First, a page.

When Barbara Christ’s father and his cousin started B&K Power Equipment in 1970, they mostly sold farm machinery to dairy farmers.
Over the years, as McHenry County farms made way to housing developments, the business changed too, Christ said.
“There was a dairy farm every quarter-mile,” she said. “There are what, two or three left in the county now? That was our bread and butter.”
As the farms closed, the clientele changed.
“The people who came in and bought ... were all in construction, building houses,” Christ said.
So the business refocused on the equipment needed by construction companies: lawn equipment and skid-steer loaders. B&K also ordered the parts clients needed and did the repairs and maintenance for everything it sold. Later, it moved from a rented location in Huntley to a building it owned in Marengo.
Now, 53 years after she started working in the business founded by her father and his cousin, Christ is hanging up her parts apron.
“At 77, and the way the last couple of years have gone with COVID and it’s hard to get parts and equipment ... we decided to close this year,” Christ said.
She thinks hers was the last, single-location, family-owned farm and construction implement dealership in McHenry County.
She might be right, Associated Equipment Distributors President Brian McGuire said. Based in Schaumburg, AED is a national association for farm and construction implement dealers and manufacturers.
Implement dealers “have been going through consolidation for a number of years” as larger organizations buy up the small, family-owned businesses, McGuire said.
Christ never really planned to get into the implement businesses. But at age 24 and with a 2½-year-old daughter, she was widowed and needed to work.
“I didn’t know a bolt from a bearing,” Christ said about when she started.
She learned on the job and sold her first skid-steer loader when she was 42 years old in 1988.
I had to prove myself. I didn’t have a choice.— B&K Power Equipment owner Barbara Christ
Five decades in, Christ still has to convince some customers that she knows what she is talking about when it comes to parts and repairs. But for her, that wasn’t a bad thing.
“I had to prove myself. I didn’t have a choice,” Christ said.
As the business moved away from farm equipment – hay balers, choppers, manure spreaders and hay racks – and into skid-steers, sprayers and lawn equipment, Christ also built a following.
She, along with service manager Bob Keller, built a client base that ranges from southern Wisconsin to St. Charles and from Lake Michigan to Galena, Christ said.
Lloyd Goebbert, of Goebbert’s Farms of South Barrington and Pingree Grove, was one of Christ’s customers.
“They were always very helpful to please, service and take care of you,” Goebbert said. “It is hard to get that kind of service. They would do whatever you asked,” including finding parts for both older and newer equipment.
Now, Goebbert will have to go a little further afield to find businesses to repair or get parts for the equipment.
The agri-business community “keeps condensing all of the time,” he said.
It is sad, auctioneer Steve Almburg said, “when somebody who has been in business as long as them, as a family-owned business, are not in an area that is agricultural anymore.”
His company, Almburg Auctioneers of Malta, is running the auction, which is set for April 14 and 15 at the B&K building, 17009 Harmony Road, Marengo.
“It is an emotional thing,” Almburg said. “The little guy isn’t around anymore.”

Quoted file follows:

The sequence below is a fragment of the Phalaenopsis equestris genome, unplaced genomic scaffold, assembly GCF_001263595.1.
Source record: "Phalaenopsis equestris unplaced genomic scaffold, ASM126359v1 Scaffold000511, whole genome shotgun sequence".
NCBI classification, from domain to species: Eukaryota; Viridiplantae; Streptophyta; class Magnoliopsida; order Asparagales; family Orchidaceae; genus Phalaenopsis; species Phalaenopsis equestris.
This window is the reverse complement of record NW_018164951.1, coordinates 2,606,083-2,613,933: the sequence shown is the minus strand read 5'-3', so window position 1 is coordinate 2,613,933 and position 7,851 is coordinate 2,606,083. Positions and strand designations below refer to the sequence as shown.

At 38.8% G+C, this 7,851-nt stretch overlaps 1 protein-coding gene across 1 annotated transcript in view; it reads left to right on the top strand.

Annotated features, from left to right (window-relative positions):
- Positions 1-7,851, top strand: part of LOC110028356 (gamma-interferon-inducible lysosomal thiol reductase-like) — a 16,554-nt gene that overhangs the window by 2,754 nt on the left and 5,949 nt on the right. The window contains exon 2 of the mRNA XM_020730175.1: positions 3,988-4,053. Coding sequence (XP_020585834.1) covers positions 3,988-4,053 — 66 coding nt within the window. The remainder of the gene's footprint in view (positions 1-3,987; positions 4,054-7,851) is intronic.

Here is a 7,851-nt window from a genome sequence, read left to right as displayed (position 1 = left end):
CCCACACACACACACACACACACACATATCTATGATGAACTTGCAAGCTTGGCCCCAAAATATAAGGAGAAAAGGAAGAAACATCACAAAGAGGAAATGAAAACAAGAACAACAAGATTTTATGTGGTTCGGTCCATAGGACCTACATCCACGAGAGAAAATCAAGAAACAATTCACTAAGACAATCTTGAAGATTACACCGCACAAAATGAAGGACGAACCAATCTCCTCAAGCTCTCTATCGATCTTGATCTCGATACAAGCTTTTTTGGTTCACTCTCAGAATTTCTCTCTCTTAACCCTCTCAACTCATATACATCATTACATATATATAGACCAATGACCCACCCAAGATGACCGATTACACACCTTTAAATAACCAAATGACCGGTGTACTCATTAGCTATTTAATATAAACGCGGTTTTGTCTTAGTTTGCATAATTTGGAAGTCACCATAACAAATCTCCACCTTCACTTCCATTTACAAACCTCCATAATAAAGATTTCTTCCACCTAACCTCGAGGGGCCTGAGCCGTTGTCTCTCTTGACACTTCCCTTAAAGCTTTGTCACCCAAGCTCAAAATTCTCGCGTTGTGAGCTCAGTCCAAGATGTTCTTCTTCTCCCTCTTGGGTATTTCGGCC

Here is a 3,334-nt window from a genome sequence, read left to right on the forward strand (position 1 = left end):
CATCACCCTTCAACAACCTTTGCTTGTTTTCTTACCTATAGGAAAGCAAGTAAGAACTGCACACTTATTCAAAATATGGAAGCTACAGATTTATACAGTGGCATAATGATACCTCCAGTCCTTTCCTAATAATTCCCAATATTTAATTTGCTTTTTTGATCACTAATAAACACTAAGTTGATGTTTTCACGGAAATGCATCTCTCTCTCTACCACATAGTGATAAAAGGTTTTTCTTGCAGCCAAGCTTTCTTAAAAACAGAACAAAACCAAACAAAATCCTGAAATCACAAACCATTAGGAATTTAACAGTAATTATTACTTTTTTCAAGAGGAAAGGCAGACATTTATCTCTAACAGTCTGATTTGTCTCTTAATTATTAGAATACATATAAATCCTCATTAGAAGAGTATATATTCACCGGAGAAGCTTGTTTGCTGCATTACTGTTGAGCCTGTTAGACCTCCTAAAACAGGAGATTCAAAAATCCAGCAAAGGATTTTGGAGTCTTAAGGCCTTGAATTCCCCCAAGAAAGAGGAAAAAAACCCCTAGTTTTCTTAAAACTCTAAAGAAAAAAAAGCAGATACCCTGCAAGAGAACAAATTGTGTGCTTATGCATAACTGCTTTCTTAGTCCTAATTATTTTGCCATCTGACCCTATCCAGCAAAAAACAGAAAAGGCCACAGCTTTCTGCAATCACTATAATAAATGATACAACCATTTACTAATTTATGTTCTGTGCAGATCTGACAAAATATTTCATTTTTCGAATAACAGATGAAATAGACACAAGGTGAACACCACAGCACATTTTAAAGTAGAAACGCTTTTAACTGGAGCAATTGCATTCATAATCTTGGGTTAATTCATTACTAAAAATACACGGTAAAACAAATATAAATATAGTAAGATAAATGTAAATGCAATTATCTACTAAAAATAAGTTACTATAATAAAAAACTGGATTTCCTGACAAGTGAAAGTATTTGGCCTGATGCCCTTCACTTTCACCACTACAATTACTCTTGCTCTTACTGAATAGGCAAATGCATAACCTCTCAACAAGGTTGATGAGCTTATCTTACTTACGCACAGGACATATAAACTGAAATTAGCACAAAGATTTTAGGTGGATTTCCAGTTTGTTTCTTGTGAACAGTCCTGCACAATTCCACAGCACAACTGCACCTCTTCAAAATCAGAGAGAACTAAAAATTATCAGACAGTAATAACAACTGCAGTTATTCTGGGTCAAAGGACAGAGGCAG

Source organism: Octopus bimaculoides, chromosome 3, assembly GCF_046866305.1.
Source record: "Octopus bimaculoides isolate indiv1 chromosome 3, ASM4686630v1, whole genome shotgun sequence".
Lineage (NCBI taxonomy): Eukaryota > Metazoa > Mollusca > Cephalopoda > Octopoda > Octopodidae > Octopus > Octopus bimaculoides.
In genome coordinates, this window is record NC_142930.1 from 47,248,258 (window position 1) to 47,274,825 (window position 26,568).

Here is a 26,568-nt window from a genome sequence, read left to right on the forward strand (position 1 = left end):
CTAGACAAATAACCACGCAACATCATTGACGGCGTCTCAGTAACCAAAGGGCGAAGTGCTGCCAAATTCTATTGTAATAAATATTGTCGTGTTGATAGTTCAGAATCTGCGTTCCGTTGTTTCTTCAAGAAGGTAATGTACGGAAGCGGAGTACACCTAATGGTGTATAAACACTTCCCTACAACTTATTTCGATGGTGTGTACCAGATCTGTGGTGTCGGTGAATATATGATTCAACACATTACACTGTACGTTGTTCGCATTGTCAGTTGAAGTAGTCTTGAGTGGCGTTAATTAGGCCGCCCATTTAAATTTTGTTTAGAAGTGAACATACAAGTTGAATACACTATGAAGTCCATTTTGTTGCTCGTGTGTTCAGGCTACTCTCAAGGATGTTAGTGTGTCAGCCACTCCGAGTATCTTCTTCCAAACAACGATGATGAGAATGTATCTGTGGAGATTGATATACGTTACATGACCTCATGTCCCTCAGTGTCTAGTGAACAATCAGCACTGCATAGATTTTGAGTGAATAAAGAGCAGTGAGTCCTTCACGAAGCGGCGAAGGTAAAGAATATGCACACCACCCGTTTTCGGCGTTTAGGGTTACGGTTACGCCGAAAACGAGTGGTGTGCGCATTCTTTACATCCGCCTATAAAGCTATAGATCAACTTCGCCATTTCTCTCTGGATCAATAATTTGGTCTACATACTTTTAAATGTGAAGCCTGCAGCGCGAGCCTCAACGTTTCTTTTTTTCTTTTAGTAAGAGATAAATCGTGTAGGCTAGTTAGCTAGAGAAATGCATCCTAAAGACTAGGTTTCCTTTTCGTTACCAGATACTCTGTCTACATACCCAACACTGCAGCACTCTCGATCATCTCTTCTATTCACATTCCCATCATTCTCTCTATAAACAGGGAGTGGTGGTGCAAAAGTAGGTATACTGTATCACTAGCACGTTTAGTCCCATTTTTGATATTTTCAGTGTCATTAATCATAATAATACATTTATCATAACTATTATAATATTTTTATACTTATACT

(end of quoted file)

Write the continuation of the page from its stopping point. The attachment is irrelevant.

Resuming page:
In the past decade, he’s done auctions for other implement dealers that were either bought out by a larger dealer or “sold out much the way Barb is,” Almburg said. Often, the larger company either takes over the location or moves unsold equipment onto its own lot.
“You are selling John Deere combines, and the farmers are selling farms for subdivisions. The dealers move into other areas to keep the business going,” McGuire said.
The manufacturers prefer the larger dealers to have more goods available for buyers, he said.
Part of that desire to consolidate is because of the technology now found in both construction and farm implements, McGuire said.
“These [construction] machines are reporting data back to the dealership when they need to have their oil changed or when a transmission is about to go out,” McGuire said.
On the agricultural side, with GPS and other technology hard-wired into the machine, “we are approaching autonomous equipment, especially in the [agricultural] sector,” McGuire said.
There also is a shortage of qualified technicians who can maintain and repair the technology-heavy machines. His organization plans to invest $10 million “to address the technician shortage by increasing the number of colleges that offer diesel [technology training] and high schools to have programs to feed into” college programs, McGuire said.
Even getting the parts and equipment has been harder since the pandemic started, Christ said. Like any other industry where silicon chips are part of the machine, they were hit by supply chain issues, she said. Equipment ordered in the fall for a spring delivery were delayed long into the summer.
One paving company couldn’t find the machines it needed and ended up buying used equipment in Minnesota, Christ said.
“They kept having problems with them, and I made money off the parts,” she said.
It was late last summer when Christ decided that she’d had enough of struggling to get parts and keep mechanics.
“I am not gong to outlive this or be able to turn around what is going on now” throughout the industry, she said.
Her pastor asked her on a recent Sunday morning what she planned do to next.
“I have no idea,” Christ said. “That is the answer you should have. Most people have everything planned out.”